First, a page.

AFS Library


Journal: Transactions of the American Foundrymen's Society V 67 P 553-576, 1959 (24 p)
Author: Cowles, R J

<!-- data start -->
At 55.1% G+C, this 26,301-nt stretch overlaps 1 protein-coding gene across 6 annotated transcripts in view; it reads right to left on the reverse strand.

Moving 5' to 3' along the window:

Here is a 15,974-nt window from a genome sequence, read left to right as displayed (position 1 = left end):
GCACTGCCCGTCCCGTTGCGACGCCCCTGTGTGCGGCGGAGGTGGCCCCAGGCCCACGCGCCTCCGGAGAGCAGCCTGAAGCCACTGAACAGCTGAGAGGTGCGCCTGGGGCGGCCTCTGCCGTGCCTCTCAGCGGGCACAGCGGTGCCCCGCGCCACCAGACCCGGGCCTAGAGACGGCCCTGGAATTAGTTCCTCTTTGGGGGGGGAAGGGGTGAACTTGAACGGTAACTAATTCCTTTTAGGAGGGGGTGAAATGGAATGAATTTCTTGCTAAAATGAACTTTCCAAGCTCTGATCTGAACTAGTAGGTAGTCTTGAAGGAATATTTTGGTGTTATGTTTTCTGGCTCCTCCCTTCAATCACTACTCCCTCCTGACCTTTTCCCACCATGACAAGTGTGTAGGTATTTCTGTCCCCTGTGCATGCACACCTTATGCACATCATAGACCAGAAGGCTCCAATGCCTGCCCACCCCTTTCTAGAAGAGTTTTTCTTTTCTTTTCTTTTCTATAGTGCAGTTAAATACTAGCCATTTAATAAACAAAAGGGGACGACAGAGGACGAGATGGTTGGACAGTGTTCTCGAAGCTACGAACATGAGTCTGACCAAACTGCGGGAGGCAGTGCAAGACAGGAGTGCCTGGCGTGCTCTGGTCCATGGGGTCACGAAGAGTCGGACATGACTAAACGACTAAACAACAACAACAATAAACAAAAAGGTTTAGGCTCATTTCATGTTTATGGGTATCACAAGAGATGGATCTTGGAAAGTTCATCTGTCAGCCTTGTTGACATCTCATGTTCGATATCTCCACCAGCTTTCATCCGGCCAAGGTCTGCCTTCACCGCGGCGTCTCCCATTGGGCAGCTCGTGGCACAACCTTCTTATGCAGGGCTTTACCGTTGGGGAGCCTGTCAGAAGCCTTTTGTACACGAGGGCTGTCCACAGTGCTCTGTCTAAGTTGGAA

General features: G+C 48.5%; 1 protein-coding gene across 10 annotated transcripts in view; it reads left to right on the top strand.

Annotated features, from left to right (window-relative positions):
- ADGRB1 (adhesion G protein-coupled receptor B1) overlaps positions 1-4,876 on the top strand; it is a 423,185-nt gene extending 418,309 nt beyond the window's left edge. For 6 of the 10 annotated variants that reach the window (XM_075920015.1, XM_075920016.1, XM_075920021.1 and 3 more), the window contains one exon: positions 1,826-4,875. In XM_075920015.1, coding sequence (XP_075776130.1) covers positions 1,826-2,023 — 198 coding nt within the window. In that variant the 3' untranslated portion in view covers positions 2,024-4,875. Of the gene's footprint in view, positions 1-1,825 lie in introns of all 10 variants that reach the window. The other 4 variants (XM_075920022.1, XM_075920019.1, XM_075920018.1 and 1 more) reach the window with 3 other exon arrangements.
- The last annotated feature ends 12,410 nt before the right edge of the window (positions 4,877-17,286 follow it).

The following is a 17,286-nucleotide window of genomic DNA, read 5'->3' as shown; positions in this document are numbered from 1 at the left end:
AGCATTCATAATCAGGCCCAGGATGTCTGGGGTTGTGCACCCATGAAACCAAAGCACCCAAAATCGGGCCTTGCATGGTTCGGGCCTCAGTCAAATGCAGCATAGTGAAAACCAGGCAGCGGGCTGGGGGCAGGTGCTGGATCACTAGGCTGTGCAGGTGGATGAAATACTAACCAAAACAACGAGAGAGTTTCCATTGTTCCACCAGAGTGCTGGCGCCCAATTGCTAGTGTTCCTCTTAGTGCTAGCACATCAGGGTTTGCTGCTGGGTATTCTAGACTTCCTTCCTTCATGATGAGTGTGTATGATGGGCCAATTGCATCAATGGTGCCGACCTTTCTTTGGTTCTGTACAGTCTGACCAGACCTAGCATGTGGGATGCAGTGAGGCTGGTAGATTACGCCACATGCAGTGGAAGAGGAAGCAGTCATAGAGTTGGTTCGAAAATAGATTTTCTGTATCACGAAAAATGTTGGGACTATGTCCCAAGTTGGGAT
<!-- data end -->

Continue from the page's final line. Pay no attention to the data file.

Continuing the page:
The difficulty of poor collapsibility, predominate as a limitation in the sodium silicate-C02 method of sand bonding, is obviated by establishing simple laboratory test methods to determine an optimum quantity of sodium silicate binder. This is designated as the minimum critical percentage for each sand considered. Additives such as sugar, coarse grain silica flour and iron oxide, properly used, contribute to the flowability, ramming qualities and green strength and enhance collapsibility as well as provide hot strength and cushion ing during thermal changes. The binder requirements should be developed on the hypothesis of adhesive bonding rather than on the basis of a mortar composition, which fills voids between the grains. Adhesive binders are most effective in thin films and with the greatest number of sand grain to grain adhesive contacts uniformly distributed in the sand structure. The viscosity and penetrating qualities of the binder composition determine the degree of correlation that binder requirements have to B.E.T. specific area measurements. The B.E.T. data can be used to designate those sands which will need more or less binder than their AFS fineness number indicates. A straight line correlation between minimum critical percentage and a dimension al parameter calculated from AFS fineness data, shape factors, ratio multipliers and specific volume ratios raised to the fourth power is given. The limitations due to high relative humidity and the use of clay additives are discussed. Experimental data, as well as numerous references, are used to support these findings.

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